Pavement Parking

reohn2
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Re: Pavement Parking

Postby reohn2 » 1 Aug 2014, 10:52am

mrjemm wrote:Right now though, I have to succumb to the usefulness of the car... And the limitations of the green bin.

Mr Pickles, the scourge of sense, would love me. Grrr.


Especially when green's not you're colour :mrgreen:
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Mick F
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Re: Pavement Parking

Postby Mick F » 1 Aug 2014, 2:06pm

The daughter of a friend of ours took a job up in Gloucester and moved up there. She had her own car and took it with her. She worked for BHS but all her colleagues were non-drivers from non-driving families. They have no need to drive living in Gloucester, and friend's daughter only used her car for going up and down the M5/A30 back to her mum and dad periodically.

What a wonderful idea. No cars.
It can only work in big towns and cities where you live and work within easy simple reach of public transport.

Yonks ago, there used to be large factories. The firm would run a works bus for the employees. These days, firms are smaller with fewer staff, and a works bus wouldn't be economic. Maybe some firms still run them, but there won't be many.

Nowadays, we have car sharing. I'm sure this works fine, and providing there's a carpark where the sharers can meet and leave one car behind, it'll be fine. Trouble is, more and more carparks are pay and display and limited to two or three hours. You need a long stay to be able to do this.

Gunnislake Station up the road from here ........... I've mentioned it before on here telling folk that they can park there and get the train to Plymouth to cross the channel for a cycle tour of Brittany, rather than pay the extortionate prices at the Plymouth ferry car park .................. the station car park is a meeting place for car-sharers. Free parking all day every day. We need more places like that.

Meanwhile, rural people need cars. Often two per household and sometimes three or more. It's the only way of existing, despite not having off-street parking. Ban on-street parking? Sorry, it can't work. It would be a vote loser.

Pavement parking is a totally different problem and should be stamped on hard.
Mick F. Cornwall

Bicycler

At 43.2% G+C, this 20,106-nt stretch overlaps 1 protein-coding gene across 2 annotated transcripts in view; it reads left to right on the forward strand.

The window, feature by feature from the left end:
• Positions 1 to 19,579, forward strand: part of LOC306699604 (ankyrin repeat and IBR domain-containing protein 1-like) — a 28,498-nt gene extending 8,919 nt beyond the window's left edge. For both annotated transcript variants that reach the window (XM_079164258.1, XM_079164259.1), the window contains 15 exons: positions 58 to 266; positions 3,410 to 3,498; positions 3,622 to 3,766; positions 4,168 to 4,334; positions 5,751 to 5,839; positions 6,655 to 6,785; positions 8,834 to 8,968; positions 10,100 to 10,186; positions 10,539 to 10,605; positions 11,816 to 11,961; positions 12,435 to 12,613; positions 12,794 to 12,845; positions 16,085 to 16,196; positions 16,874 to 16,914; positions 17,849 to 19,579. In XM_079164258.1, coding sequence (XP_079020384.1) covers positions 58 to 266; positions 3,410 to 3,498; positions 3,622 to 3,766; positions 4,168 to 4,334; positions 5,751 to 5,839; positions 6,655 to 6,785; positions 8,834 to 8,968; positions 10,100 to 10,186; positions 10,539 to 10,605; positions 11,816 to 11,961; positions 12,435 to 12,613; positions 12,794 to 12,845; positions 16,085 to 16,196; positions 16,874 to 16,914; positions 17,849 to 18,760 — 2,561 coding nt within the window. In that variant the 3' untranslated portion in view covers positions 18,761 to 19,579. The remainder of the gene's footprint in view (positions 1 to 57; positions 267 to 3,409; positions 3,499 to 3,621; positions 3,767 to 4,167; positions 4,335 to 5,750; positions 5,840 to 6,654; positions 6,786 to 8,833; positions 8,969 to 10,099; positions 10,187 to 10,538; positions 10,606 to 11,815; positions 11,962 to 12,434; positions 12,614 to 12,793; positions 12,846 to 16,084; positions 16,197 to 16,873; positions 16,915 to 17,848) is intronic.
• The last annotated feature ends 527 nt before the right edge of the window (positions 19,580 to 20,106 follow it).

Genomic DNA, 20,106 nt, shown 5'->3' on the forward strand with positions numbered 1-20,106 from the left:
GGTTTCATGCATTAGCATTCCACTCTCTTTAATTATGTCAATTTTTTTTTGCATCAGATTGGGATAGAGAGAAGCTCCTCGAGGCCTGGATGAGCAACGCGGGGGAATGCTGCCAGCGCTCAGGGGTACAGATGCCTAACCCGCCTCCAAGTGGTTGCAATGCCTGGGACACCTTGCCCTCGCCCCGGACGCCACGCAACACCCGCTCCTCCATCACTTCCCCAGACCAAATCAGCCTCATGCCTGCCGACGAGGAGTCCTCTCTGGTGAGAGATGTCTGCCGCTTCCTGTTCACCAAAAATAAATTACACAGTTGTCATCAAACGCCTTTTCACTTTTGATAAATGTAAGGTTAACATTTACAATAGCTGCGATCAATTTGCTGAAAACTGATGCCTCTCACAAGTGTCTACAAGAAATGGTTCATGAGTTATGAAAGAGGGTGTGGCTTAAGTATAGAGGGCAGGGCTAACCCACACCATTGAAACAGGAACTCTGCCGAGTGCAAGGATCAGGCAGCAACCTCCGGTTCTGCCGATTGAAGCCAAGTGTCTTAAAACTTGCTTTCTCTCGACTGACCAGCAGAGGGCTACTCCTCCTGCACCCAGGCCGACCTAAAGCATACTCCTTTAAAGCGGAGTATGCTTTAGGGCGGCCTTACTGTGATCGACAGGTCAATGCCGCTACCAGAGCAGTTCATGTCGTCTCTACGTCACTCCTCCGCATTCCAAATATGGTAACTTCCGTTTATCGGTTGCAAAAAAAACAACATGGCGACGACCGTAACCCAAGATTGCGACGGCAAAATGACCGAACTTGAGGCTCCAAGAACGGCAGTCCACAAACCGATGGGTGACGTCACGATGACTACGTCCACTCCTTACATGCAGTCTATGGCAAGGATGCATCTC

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Re: Pavement Parking

Postby Bicycler » 1 Aug 2014, 2:50pm

Maybe if people working in towns lived in towns rather than rural villages then people working in rural occupations could afford to live in rural villages. I'm sorry but this living in the country commuting to the city trend of recent years is part of the problem not an argument against the solution.

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Mick F
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Re: Pavement Parking

Postby Mick F » 1 Aug 2014, 3:02pm

Yeah, maybe.
People in the countryside were not always working on farms. There used to be industrial work being done and those industries have gone even in my lifetime. Mining, for instance. Many of these mining villages are "rural" now but used to be industrial. Lake District, Peak District, rural Lancashire ..... and more.

I take your point though. If people lived where they worked, there would be less commuting traffic.
Mick F. Cornwall

AlaninWales
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Re: Pavement Parking

Postby AlaninWales » 1 Aug 2014, 3:33pm

Bicycler wrote:Maybe if people working in towns lived in towns rather than rural villages then people working in rural occupations could afford to live in rural villages. I'm sorry but this living in the country commuting to the city trend of recent years is part of the problem not an argument against the solution.

Firstly, there frequently simply isn't the work locally they can do
Then where work exists, it is frequently casual, a day or two at a time and widely (tens of miles) separated. Also frequently 'bring your own tools'.
Given the lack of local work, people have for centuries gravitated towards towns for the employment they (used to) offer; this caused pressure for accomodation in towns, with resulting slums and worse.